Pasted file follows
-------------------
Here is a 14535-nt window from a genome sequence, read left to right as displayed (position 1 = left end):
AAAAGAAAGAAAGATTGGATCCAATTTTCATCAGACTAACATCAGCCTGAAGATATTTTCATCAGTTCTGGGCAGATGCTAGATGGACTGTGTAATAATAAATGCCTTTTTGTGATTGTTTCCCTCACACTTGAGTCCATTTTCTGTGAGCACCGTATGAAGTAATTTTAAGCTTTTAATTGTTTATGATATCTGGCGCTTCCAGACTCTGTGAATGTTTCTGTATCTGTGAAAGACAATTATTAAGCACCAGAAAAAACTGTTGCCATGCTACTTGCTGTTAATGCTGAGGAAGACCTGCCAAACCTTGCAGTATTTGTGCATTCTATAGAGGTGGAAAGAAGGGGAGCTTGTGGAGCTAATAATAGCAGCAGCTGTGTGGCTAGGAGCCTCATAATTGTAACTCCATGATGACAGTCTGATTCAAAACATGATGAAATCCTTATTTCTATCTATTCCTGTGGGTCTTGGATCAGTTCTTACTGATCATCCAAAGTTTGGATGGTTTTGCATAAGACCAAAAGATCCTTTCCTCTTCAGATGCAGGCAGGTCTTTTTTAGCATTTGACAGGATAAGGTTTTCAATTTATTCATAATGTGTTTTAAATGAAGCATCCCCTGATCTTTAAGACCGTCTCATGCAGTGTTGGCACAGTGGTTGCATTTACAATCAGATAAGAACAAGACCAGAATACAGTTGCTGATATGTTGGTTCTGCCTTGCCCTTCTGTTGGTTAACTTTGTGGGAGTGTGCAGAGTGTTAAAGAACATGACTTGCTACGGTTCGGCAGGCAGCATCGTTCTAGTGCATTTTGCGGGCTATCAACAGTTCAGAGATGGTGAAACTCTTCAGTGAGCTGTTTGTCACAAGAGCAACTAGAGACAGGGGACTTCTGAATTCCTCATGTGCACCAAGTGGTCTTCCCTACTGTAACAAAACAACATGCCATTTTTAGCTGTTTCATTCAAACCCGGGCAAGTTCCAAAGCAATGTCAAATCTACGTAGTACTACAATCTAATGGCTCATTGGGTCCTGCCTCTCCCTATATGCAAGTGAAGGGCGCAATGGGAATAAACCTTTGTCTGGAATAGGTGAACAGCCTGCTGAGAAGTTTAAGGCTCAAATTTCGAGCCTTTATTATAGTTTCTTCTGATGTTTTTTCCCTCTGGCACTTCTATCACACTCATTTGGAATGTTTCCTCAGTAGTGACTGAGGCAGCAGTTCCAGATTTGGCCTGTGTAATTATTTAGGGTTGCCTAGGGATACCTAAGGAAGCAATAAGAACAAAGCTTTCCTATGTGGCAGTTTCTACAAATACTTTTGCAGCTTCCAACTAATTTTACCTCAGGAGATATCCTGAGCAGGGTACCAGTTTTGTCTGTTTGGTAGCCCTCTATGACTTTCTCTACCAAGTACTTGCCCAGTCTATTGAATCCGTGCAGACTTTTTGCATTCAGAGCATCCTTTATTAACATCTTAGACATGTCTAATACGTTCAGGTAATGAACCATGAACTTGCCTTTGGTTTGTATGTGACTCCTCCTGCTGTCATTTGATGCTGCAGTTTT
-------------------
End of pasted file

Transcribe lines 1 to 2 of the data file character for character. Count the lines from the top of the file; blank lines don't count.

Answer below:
Here is a 14535-nt window from a genome sequence, read left to right as displayed (position 1 = left end):
AAAAGAAAGAAAGATTGGATCCAATTTTCATCAGACTAACATCAGCCTGAAGATATTTTCATCAGTTCTGGGCAGATGCTAGATGGACTGTGTAATAATAAATGCCTTTTTGTGATTGTTTCCCTCACACTTGAGTCCATTTTCTGTGAGCACCGTATGAAGTAATTTTAAGCTTTTAATTGTTTATGATATCTGGCGCTTCCAGACTCTGTGAATGTTTCTGTATCTGTGAAAGACAATTATTAAGCACCAGAAAAAACTGTTGCCATGCTACTTGCTGTTAATGCTGAGGAAGACCTGCCAAACCTTGCAGTATTTGTGCATTCTATAGAGGTGGAAAGAAGGGGAGCTTGTGGAGCTAATAATAGCAGCAGCTGTGTGGCTAGGAGCCTCATAATTGTAACTCCATGATGACAGTCTGATTCAAAACATGATGAAATCCTTATTTCTATCTATTCCTGTGGGTCTTGGATCAGTTCTTACTGATCATCCAAAGTTTGGATGGTTTTGCATAAGACCAAAAGATCCTTTCCTCTTCAGATGCAGGCAGGTCTTTTTTAGCATTTGACAGGATAAGGTTTTCAATTTATTCATAATGTGTTTTAAATGAAGCATCCCCTGATCTTTAAGACCGTCTCATGCAGTGTTGGCACAGTGGTTGCATTTACAATCAGATAAGAACAAGACCAGAATACAGTTGCTGATATGTTGGTTCTGCCTTGCCCTTCTGTTGGTTAACTTTGTGGGAGTGTGCAGAGTGTTAAAGAACATGACTTGCTACGGTTCGGCAGGCAGCATCGTTCTAGTGCATTTTGCGGGCTATCAACAGTTCAGAGATGGTGAAACTCTTCAGTGAGCTGTTTGTCACAAGAGCAACTAGAGACAGGGGACTTCTGAATTCCTCATGTGCACCAAGTGGTCTTCCCTACTGTAACAAAACAACATGCCATTTTTAGCTGTTTCATTCAAACCCGGGCAAGTTCCAAAGCAATGTCAAATCTACGTAGTACTACAATCTAATGGCTCATTGGGTCCTGCCTCTCCCTATATGCAAGTGAAGGGCGCAATGGGAATAAACCTTTGTCTGGAATAGGTGAACAGCCTGCTGAGAAGTTTAAGGCTCAAATTTCGAGCCTTTATTATAGTTTCTTCTGATGTTTTTTCCCTCTGGCACTTCTATCACACTCATTTGGAATGTTTCCTCAGTAGTGACTGAGGCAGCAGTTCCAGATTTGGCCTGTGTAATTATTTAGGGTTGCCTAGGGATACCTAAGGAAGCAATAAGAACAAAGCTTTCCTATGTGGCAGTTTCTACAAATACTTTTGCAGCTTCCAACTAATTTTACCTCAGGAGATATCCTGAGCAGGGTACCAGTTTTGTCTGTTTGGTAGCCCTCTATGACTTTCTCTACCAAGTACTTGCCCAGTCTATTGAATCCGTGCAGACTTTTTGCATTCAGAGCATCCTTTATTAACATCTTAGACATGTCTAATACGTTCAGGTAATGAACCATGAACTTGCCTTTGGTTTGTATGTGACTCCTCCTGCTGTCATTTGATGCTGCAGTTTT